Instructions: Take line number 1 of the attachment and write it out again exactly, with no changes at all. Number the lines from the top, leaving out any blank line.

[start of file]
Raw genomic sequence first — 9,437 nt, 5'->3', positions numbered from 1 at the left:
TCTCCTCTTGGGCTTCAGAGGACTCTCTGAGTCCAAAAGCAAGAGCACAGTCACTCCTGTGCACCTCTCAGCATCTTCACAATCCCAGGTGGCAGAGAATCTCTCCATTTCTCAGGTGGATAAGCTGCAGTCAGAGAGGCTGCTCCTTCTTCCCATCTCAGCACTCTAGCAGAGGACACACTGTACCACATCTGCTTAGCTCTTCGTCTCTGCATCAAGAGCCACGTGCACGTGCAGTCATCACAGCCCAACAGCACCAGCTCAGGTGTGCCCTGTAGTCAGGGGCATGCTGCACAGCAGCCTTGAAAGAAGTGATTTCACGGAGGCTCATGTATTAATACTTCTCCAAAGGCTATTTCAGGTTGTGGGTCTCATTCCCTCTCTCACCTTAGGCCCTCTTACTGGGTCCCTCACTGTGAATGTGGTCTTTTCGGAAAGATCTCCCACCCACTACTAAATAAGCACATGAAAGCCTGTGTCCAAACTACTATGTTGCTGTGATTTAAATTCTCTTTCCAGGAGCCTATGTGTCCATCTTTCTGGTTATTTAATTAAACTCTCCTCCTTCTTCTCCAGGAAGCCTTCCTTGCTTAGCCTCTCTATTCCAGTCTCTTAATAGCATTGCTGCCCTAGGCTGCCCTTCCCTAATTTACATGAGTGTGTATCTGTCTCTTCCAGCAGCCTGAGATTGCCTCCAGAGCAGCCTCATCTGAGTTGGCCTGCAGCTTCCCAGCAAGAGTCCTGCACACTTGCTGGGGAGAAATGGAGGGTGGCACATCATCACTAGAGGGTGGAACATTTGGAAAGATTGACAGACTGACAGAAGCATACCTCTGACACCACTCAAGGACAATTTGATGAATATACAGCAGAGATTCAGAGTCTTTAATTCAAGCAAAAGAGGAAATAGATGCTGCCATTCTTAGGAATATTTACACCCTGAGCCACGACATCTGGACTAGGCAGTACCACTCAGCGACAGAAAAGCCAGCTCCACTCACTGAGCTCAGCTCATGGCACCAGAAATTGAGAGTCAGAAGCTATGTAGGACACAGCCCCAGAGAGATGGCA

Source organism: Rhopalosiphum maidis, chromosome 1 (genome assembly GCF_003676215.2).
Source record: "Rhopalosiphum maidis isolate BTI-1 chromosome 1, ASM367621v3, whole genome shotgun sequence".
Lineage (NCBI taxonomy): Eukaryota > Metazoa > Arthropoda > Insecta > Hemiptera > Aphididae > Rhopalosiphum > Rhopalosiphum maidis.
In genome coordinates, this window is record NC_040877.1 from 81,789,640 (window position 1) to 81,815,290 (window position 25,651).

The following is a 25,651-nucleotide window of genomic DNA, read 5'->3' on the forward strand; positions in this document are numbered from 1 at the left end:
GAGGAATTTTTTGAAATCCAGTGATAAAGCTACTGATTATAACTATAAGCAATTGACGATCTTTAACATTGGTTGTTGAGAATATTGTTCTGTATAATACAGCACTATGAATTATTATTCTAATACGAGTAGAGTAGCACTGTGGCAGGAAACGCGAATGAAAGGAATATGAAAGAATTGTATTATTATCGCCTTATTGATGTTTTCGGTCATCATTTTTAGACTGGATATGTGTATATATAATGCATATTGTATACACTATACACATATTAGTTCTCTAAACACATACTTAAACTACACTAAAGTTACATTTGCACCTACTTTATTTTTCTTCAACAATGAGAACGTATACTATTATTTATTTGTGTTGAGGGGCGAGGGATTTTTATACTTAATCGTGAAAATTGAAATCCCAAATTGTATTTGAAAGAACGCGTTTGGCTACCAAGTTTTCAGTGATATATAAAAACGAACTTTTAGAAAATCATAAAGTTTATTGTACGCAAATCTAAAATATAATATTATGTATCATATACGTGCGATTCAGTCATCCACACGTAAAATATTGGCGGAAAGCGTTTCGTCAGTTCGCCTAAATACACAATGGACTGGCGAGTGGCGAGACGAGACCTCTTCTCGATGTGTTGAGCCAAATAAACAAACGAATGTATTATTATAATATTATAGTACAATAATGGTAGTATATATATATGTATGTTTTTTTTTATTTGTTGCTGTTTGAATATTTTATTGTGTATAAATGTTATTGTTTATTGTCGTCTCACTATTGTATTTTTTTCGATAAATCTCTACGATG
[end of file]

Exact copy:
Raw genomic sequence first — 9,437 nt, 5'->3', positions numbered from 1 at the left: